Author Archives: Julia Kelly

FAQs about the DANCE WORKFORCE CENSUS

May 2, 2011.  From the team behind the census initiative, here are answers to some frequently asked questions.

Who is being counted in the census?  Our goal is to document how one critical segment of  the workforce in our field is surviving in NYC.  We want to count everyone 21-35 years of age who works in any capacity to support professional dance in New York City, including but not limited to:

  • performers
  • choreographers/creative artists
  • educators
  • representatives
  • managers and administrators
  • designers
  • technicians
  • consultants
  • publicists
  • writers
  • critics

What kinds of questions are asked?  If you are such a worker, the census requests information about what type of work you did in the year 2010, and on what terms.  We don’t want your name or your employers’ names.  It will take 10-15 minutes to complete the census.

Why cut off at 35?   With limited resources and volunteer capacity, we have designed this research to focus intently on one demographic—the Committee’s relative peer group. Recognizing this demographic is one part of a greater whole, we will work to use research findings to make a case for, and craft effective methods for, future research that may encompass the entire New York City dance workforce, and looks forward to community conversations to this end.

How do I know my information will be safe?  How will it be used?  Reassuring fact #1: The research is being conducted pro bono by our partner, the Bloustein Center for Survey Research (BCSR) at Rutgers University’s Edward J. Bloustein School of Planning and Public Policy. Continue reading

THE CENSUS IS COMING.

Here’s the skinny and if you’d like to help in any way, e-mail jcommresearch@dancenyc.org and let us know!


JComm’s Benn Rasmussen and Julia Kelly yammer about yaks, guerrillas, and our major research initiative—a Dance Workforce Census—with Tim Cynova and Sydney Skybetter of SkyNova:15.

Are you ready to be counted?  Subscribe to the JComm E-Monthly or friend us on Facebook so we can keep you posted.  JComm’s Dance Workforce Census will launch at the top of May.  That’s after you’ve filed your taxes, so being counted will take you all of 10 minutes.  In fact, Lori B. took a beta version in under 7.

Read all about this project HERE. Anyone in the field can get involved– there are all sorts of ways to help.  If you’re interested, please email Julia Kelly, External Relations Manager, at jcommresearch@dancenyc.org.

AND below find some illuminating stuff we’ve been reading, sharing, and discussing as we develop this research initiative.  Continue reading

JComm’s DANCE WORKFORCE CENSUS: Earnings Among Individuals, Ages 21-35

OUR OBSERVATIONS. It has become apparent within our peer group there is a lack of public data on how individuals in the dance community financially support themselves.  This lack of understanding may further beliefs, myths and assumptions that harm the dance economy.  We are acutely aware of the need for an informed and strong workforce and we aim to enable our peers to continue in the dance field, armed with factual information.

THE GOAL. In May 2011 we will conduct a census of workers in dance, ages 21 to 35, to aggregate data on compensation—in dollars or other benefits—for work and contributions to the dance field. While we certainly recognize that individuals aged 21-35 are one part of a much greater workforce, the primary goal of this survey is to quantify the role this demographic—our peer group—plays in the New York dance economy, and the wider economy, by making transparent the wide variety of ways in which these individuals earn a living.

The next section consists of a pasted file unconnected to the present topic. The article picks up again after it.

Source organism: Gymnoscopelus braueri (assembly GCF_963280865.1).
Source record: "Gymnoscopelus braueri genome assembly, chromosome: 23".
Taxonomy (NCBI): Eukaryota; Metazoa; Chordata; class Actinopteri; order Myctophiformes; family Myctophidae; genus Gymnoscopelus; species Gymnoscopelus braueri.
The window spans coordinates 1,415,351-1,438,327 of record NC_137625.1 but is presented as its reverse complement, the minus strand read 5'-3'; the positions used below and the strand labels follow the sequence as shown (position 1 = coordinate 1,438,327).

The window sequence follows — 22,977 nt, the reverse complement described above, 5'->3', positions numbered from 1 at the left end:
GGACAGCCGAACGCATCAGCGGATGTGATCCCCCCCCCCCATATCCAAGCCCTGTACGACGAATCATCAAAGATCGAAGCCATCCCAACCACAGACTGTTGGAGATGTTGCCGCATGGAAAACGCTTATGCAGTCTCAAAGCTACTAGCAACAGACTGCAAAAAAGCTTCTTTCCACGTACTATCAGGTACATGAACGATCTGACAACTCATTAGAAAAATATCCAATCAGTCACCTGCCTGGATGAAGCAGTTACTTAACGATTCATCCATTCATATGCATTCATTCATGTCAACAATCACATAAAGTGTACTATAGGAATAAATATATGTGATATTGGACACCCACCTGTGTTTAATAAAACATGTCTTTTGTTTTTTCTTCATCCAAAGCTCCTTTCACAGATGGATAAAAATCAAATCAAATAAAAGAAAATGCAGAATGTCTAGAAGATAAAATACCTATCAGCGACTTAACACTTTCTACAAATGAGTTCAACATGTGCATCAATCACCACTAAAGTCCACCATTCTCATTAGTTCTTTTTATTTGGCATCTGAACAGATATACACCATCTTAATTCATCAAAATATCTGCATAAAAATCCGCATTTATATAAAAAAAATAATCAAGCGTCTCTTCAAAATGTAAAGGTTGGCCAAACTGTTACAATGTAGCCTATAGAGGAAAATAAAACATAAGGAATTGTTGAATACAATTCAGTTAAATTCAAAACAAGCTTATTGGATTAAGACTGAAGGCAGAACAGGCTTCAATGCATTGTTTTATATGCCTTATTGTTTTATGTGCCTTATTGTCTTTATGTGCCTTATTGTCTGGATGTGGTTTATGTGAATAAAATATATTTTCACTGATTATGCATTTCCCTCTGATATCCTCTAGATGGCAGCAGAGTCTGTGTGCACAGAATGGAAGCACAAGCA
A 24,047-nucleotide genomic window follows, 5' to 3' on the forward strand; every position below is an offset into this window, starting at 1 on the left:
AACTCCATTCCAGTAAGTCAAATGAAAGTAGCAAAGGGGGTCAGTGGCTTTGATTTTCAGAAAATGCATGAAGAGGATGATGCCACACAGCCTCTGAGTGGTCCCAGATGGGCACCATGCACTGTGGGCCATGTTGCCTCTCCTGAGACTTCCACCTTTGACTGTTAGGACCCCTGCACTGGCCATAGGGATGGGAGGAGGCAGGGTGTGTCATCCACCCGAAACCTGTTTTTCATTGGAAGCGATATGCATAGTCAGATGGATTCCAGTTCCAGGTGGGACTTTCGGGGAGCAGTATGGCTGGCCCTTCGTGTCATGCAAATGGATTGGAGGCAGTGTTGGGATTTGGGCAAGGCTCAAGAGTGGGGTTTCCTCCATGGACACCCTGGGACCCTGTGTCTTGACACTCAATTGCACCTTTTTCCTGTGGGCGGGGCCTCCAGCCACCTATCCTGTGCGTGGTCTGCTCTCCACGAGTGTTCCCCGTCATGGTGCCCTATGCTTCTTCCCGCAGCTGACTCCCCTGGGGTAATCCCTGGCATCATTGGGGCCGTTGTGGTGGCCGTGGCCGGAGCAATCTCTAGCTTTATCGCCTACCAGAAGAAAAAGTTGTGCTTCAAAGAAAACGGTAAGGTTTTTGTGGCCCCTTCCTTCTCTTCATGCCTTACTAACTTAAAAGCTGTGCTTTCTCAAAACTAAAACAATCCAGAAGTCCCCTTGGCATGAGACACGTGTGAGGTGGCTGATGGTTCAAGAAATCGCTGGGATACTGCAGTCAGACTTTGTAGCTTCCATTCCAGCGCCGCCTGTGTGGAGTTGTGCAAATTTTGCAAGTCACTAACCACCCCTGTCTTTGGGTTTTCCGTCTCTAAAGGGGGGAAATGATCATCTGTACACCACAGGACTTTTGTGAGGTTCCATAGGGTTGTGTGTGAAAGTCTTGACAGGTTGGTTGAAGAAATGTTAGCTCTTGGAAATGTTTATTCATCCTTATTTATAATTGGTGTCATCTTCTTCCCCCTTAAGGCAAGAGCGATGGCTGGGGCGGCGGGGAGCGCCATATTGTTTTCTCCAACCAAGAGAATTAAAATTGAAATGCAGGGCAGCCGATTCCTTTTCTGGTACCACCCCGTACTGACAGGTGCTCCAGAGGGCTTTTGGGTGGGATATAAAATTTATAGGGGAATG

SOUND RESEARCH, PRIVACY AND CONFIDENTIALITY. We are very grateful for the partnership of the Bloustein Center for Survey Researchat Rutgers University’s Edward J. Bloustein School of Planning and Public Policy, which is providing the necessary research services pro bono.  The BCSR provides high quality, non-partisan, objective research services to government, academia, the private sector, and non-profit organizations.

Participants’ privacy is our first priority. All census data, collected electronically by the BCSR, will be held on secure, HIPAA-certified servers at Rutgers University.  The BCSR will also preliminarily submit this survey and its methodology for review with the Rutgers Institutional Review Board (IRB), which monitors ethical research, to ensure that protections are in place for security and confidentiality.

READY? All of you out there, ages 21-35: YOU are this study. Please stay tuned in May when the BCSR will be sending out the census via email.  It will be short and sweet and is planned follow tax day, so answering our questions about the year 2010 will be relatively quick and easy.  Your participation is 100% anonymous.

Continue reading

[MEMBER BLOG] Julia: NYSCA needs our support. Today.

New York State Council on the Arts“…and a Happy New Year?” We all know New York State is broke and we’ve been hearing about the mangled budget since it passed, 125 days late, in August.  Cuts to the budget of the New York State Council on the Arts (NYSCA) have been difficult to weather since the recession but recent restructuring, including a 30% reduction in staff, and further cuts, are now really changing the agency as we know it. Continue reading

[MEMBER BLOG] Julia: How the Other Half Lives

Last night I dutifully accompanied my partner to his annual office holiday party.

We spent the evening with Dalis, Matisses, Monets, Picassos, Rothkos, Rauschenbergs…the lot of them.

"Woman with cocktail napkin" (2010)

Granted this was a Google office holiday party.  The engineering team threw down this year at the Museum of Modern Art.  There was a red carpet.  I’d say the event came in a close second behind the 2007 edition—which was epic—at the fabled Rainbow Room. Continue reading